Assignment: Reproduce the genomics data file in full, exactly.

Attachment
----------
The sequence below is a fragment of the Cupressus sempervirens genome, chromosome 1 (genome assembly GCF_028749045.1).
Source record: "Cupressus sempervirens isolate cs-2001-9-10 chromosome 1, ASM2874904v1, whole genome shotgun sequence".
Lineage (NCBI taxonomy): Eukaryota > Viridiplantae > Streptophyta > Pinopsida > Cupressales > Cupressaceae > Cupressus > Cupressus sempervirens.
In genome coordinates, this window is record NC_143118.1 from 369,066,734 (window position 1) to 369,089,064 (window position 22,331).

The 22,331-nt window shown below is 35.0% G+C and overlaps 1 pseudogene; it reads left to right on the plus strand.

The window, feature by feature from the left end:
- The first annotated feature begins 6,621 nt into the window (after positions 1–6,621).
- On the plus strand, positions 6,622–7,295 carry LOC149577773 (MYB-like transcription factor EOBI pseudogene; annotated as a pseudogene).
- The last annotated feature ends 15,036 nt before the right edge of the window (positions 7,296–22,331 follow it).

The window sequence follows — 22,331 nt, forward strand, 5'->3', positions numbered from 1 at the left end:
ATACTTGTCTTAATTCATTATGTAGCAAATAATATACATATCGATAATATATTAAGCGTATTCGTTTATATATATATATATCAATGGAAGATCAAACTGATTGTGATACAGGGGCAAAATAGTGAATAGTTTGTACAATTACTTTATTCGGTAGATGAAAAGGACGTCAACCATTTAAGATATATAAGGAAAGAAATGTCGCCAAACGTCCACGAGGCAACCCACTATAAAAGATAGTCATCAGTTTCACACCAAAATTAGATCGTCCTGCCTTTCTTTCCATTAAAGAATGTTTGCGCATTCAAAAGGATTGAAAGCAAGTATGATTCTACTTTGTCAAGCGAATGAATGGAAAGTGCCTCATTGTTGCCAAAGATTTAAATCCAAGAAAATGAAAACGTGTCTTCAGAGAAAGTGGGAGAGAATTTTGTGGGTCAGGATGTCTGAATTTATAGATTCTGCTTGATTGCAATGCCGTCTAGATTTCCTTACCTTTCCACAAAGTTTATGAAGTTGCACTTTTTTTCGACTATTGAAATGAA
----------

The sequence below is a fragment of the Cupressus sempervirens genome, chromosome 1 (genome assembly GCF_028749045.1).
Source record: "Cupressus sempervirens isolate cs-2001-9-10 chromosome 1, ASM2874904v1, whole genome shotgun sequence".
Lineage (NCBI taxonomy): Eukaryota > Viridiplantae > Streptophyta > Pinopsida > Cupressales > Cupressaceae > Cupressus > Cupressus sempervirens.
In genome coordinates, this window is record NC_143118.1 from 369,066,734 (window position 1) to 369,089,064 (window position 22,331).

The 22,331-nt window shown below is 35.0% G+C and overlaps 1 pseudogene; it reads left to right on the plus strand.

The window, feature by feature from the left end:
- The first annotated feature begins 6,621 nt into the window (after positions 1–6,621).
- On the plus strand, positions 6,622–7,295 carry LOC149577773 (MYB-like transcription factor EOBI pseudogene; annotated as a pseudogene).
- The last annotated feature ends 15,036 nt before the right edge of the window (positions 7,296–22,331 follow it).

The window sequence follows — 22,331 nt, forward strand, 5'->3', positions numbered from 1 at the left end:
ATACTTGTCTTAATTCATTATGTAGCAAATAATATACATATCGATAATATATTAAGCGTATTCGTTTATATATATATATATCAATGGAAGATCAAACTGATTGTGATACAGGGGCAAAATAGTGAATAGTTTGTACAATTACTTTATTCGGTAGATGAAAAGGACGTCAACCATTTAAGATATATAAGGAAAGAAATGTCGCCAAACGTCCACGAGGCAACCCACTATAAAAGATAGTCATCAGTTTCACACCAAAATTAGATCGTCCTGCCTTTCTTTCCATTAAAGAATGTTTGCGCATTCAAAAGGATTGAAAGCAAGTATGATTCTACTTTGTCAAGCGAATGAATGGAAAGTGCCTCATTGTTGCCAAAGATTTAAATCCAAGAAAATGAAAACGTGTCTTCAGAGAAAGTGGGAGAGAATTTTGTGGGTCAGGATGTCTGAATTTATAGATTCTGCTTGATTGCAATGCCGTCTAGATTTCCTTACCTTTCCACAAAGTTTATGAAGTTGCACTTTTTTTCGACTATTGAAATGAA